When one reads a fictional story, one can still learn about non-fiction things. I do not necessarily mean in "creative non-fiction", but this is nearly found in any realistic fiction. For example, by reading one of Fyodor Dostoyevsky's fiction novels, one can discover what society was like in his place and time.

  • The nearest word I can find to describe this is "subject matter", but I do not know if this accurately fits.

Is there a term used to describe this "non-fiction information" that can be taken from a story?

  • I don't have a word for it, but many people will say things like: 'a well researched and historically accurate depiction of life in ..." – Jim Feb 3 '14 at 3:46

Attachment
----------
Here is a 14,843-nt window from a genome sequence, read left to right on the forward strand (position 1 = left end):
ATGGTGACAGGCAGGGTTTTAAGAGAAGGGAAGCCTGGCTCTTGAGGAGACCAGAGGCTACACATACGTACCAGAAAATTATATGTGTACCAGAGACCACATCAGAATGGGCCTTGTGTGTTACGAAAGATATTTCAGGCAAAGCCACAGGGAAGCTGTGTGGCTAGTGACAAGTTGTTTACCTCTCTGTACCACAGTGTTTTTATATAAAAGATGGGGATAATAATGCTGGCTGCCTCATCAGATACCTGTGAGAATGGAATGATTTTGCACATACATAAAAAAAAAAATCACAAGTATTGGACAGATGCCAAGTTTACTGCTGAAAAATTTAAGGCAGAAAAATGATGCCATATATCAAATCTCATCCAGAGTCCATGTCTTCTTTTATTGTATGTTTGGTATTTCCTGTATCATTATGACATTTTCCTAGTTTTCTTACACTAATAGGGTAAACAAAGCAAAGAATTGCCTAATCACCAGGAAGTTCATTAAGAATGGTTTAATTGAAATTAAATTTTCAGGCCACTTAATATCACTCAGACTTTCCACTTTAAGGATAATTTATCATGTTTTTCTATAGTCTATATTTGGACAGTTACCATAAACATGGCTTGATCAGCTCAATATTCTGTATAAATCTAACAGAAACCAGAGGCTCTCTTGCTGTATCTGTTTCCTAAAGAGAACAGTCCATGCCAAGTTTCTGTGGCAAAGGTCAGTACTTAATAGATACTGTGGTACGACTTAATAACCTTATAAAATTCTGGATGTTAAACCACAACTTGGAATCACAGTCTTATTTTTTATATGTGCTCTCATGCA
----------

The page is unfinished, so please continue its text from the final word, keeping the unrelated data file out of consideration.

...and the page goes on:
• Perhaps transportive or realistic, I would second (historically) accurate. – Elliott Frisch Feb 3 '14 at 4:04
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    I would call it the setting or the backdrop. – anongoodnurse Feb 3 '14 at 5:31
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    While reading the story, pay close attention to the way he's woven historically accurate details throughout. – Jim Feb 3 '14 at 14:59
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    Perhaps authenticity or trivia? – hoppergrass Feb 5 '14 at 7:16

...pay close attention to the non-fictive elements.

  • You might want to find a better link, that one just calls non-fictive the adverb form of fictive. – IQAndreas May 13 '14 at 19:28

How about "real-life facts"? or "historically accurate facts"?


How about factual information?

factual: of the nature of fact; real; actual; based on facts

The film, "Stigmata," is based on factual elements such as an ancient document called the Gospel of St. Thomas; real life phenomena known as the stigmata; and the experiences of Padre Pio, a priest who possessed the stigmata, the wounds inflicted upon Christ during the crucifixion.

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